Nelson Cruz had his best year at age 33, hitting .271 with career highs in home runs with 40 and in RBI’s with 108, the only year he hit over 100. But how will he do with Seattle? How many home runs is he likely to get?
In 2014 he played for Baltimore. The Oriole park at Camden yards averaged 2.16 home runs per game, third highest in the American League, behind the Rogers Centre in Toronto (#1) and Yankee Stadium (#2). From 2009-2013 with Texas Cruz hit 33, 22, 29, 24, and 27. The League average in 2014 for home runs at any park was 1.78 and the ballpark in Arlington averaged 1.64, so it was below the league average.
Can one expect Cruz to repeat 40 homers playing in Safeco? Safeco gave up 1.73, very close to the league average and better than Arlington. Texas had a bad year and the loss of Cruz certainly factors in their number. Last season there were six American league parks that averaged fewer homers than Seattle’s Safeco Field. So it is time to get off the fallacy that Safeco is not helping hitters. It is neutral and fair if anything.
Baseball is a game of numbers and numbers are fun, but they do not predict the future, they only tell you what happened in the past. Using numbers to project how many home runs Cruz will hit is a fool’s errand. I offer numbers to show his history and how many home runs are hit in parks during the previous season. Their are many factors that come into play in how Cruz will do and that centers on, not only his health, but those in the batting order around him.
It is likely Cruz will bat fourth behind Robinson Cano. I believe Seager batting 5th, someone who can hit 25 or more home runs would be a good bet for the fifth slot. Cano-Cruz-Seager is a powerful 3-4-5 middle of the order. But the key is who bats 1 and 2. Austin Jackson has batted leadoff and most likely will again. Will Dustin Ackley bat second? Or will it be one of the Ruggiano and Smith platoon? That will be of interest to see how that works out.
So how many will Cruz hit? I will say 30. It’s not based the numbers, just my own gut feelings. After all numbers are for the past.
Shortly after the 2014 season ended there were rumors Michael Saunders was on the trading block. Since the Seattle media seemed surprised, it follows that the Mariners leaked the information. The rumors were strong that Seattle, for some reason, was unhappy with him. Injury prone it was said, and often. However in 2012 Saunders had 509 at bats, hitting .247 with 19 homers, 57 RBI’s. in 2013 he had 406 at bats, hit .236 with 12 homers, and 46 RBI’s.
The numbers say that when he was healthy, he was not productive; that when he was injured, it was promise unfulfilled. But Seattle was going to trade him and now he has returned to his home country of Canada where he will get an opportunity for an everyday job with Toronto.
In return the Mariners received J.A. Happ, a left handed pitcher. He had a great 2009 for the Phillies, pitching in 35 games, 23 starts, winning 12, losing 4, with 2 shutouts and an ERA of 2.93.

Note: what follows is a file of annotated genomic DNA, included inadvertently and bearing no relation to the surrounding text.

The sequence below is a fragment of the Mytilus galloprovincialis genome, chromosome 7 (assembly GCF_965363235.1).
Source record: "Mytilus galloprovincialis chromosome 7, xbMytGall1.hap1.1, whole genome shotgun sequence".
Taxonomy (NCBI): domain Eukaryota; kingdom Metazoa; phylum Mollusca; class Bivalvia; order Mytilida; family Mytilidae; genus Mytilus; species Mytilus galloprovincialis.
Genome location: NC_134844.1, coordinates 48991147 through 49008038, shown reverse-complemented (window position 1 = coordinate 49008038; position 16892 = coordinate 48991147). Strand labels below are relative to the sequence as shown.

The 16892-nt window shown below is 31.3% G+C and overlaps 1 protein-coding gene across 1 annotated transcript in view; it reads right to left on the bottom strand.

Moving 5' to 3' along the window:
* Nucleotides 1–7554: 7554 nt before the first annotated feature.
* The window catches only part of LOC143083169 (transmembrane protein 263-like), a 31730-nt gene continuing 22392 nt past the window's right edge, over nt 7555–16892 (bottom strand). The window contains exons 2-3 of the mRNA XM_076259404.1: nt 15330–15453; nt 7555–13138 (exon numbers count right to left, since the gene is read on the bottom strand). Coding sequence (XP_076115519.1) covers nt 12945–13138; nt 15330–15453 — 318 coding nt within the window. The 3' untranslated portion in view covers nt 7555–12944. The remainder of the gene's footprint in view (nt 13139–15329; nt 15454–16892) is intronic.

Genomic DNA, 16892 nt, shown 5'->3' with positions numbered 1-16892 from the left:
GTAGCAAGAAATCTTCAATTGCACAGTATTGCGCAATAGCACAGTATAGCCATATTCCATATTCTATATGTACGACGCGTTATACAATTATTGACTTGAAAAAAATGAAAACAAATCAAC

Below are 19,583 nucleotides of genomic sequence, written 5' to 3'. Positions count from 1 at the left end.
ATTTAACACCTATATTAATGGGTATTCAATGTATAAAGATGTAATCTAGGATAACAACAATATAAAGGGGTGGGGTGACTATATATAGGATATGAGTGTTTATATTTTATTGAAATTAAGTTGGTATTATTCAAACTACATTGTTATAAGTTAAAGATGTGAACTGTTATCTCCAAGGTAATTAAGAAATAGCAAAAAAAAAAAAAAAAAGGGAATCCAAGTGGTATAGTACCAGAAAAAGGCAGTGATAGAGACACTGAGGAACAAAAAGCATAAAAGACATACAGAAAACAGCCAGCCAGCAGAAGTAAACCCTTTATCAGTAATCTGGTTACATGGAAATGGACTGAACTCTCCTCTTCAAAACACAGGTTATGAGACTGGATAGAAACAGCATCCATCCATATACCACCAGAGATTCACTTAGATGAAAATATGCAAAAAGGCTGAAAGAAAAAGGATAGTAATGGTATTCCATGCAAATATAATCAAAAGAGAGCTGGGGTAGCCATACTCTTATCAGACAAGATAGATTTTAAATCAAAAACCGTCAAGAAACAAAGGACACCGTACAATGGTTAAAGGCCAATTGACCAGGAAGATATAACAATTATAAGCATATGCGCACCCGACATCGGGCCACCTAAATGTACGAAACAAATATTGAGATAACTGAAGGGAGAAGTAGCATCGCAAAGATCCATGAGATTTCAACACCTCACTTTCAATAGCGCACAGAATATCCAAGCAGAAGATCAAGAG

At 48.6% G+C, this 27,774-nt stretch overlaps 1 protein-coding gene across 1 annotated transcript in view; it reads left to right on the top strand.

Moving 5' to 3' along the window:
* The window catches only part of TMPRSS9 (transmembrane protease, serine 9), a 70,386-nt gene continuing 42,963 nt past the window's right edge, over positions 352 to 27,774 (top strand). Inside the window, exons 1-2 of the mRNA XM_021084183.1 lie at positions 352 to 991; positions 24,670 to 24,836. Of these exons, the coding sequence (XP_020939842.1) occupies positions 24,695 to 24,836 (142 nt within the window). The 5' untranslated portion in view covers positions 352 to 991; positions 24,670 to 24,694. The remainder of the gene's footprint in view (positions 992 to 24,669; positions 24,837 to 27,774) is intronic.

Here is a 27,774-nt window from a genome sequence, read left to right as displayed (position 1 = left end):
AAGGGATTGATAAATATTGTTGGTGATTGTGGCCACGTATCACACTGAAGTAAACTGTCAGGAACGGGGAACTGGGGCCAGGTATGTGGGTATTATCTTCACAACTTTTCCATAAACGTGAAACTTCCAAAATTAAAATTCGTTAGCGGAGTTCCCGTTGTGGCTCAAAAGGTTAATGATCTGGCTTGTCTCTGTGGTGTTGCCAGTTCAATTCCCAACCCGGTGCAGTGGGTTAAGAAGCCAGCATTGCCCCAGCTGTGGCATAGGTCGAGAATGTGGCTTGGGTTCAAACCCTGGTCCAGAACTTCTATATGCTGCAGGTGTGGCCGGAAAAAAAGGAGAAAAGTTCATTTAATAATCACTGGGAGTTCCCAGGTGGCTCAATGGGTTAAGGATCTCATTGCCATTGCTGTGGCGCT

But his promise went the way of Saunders. For his career, Happ, has pitched for three teams, Philadelphia, Houston, and Toronto with a 51-53 record and 4.24 ERA. He strikes out 7.6 per 9 innings and walks 3.8. Happ is 32 and signed through the 2015 season.
What does this mean for Seattle?
Seattle’s rotation begins with King Felix and Hisashi Iwakuma. After that the Mariners can choose from James Paxton, Taijuan Walker, Roenis Elias, Happ, or Erasmo Ramirez. Happ should take spot of the second left-handed starter with Chris Young gone, though as a free agent, Young could still be signed by Seattle.
There are rumors that Walker will be traded, something the Seattle media has been talking about as long as the rumors about Saunders, probably longer. I suspect another Mariner leak, and that means Walker, like Saunders, will be traded. But for who is the question. I would not be surprised at a multi player trade with Walker, a reliever, one of their two shortstops, Chris Taylor or Brad Miller, and perhaps a minor league player with Seattle getting two or three in return.
Even with Nelson Cruz aboard the Good Ship Mariner, along with J.A. Happ, the Mariners are not done looking for new crew members. Ones that could take them into the playoffs.
It is not officially over, but it is only a matter of a couple of days before the bell tolls on the Mariners post season shot. The Good Ship Mariner crashed in Toronto’s Rogers Centre in two very unlikely games.
Felix Hernandez had his worst outing of the season, a very unlikely Felix performance, going 4.2 innings, 7 hits, 3 walks, and 8 runs. It came the night after James Paxton had the worst outing of his career, pitching just 2.2 innings, 7 hits, 6 walks, 9 runs, 8 of which were earned. In fact the best pitching staff in the game has allowed 42 runs in the last four games. They are no longer the best, for to be the best you must win when it counts and the Mariners pitchers, both starters and relievers, have failed to do that.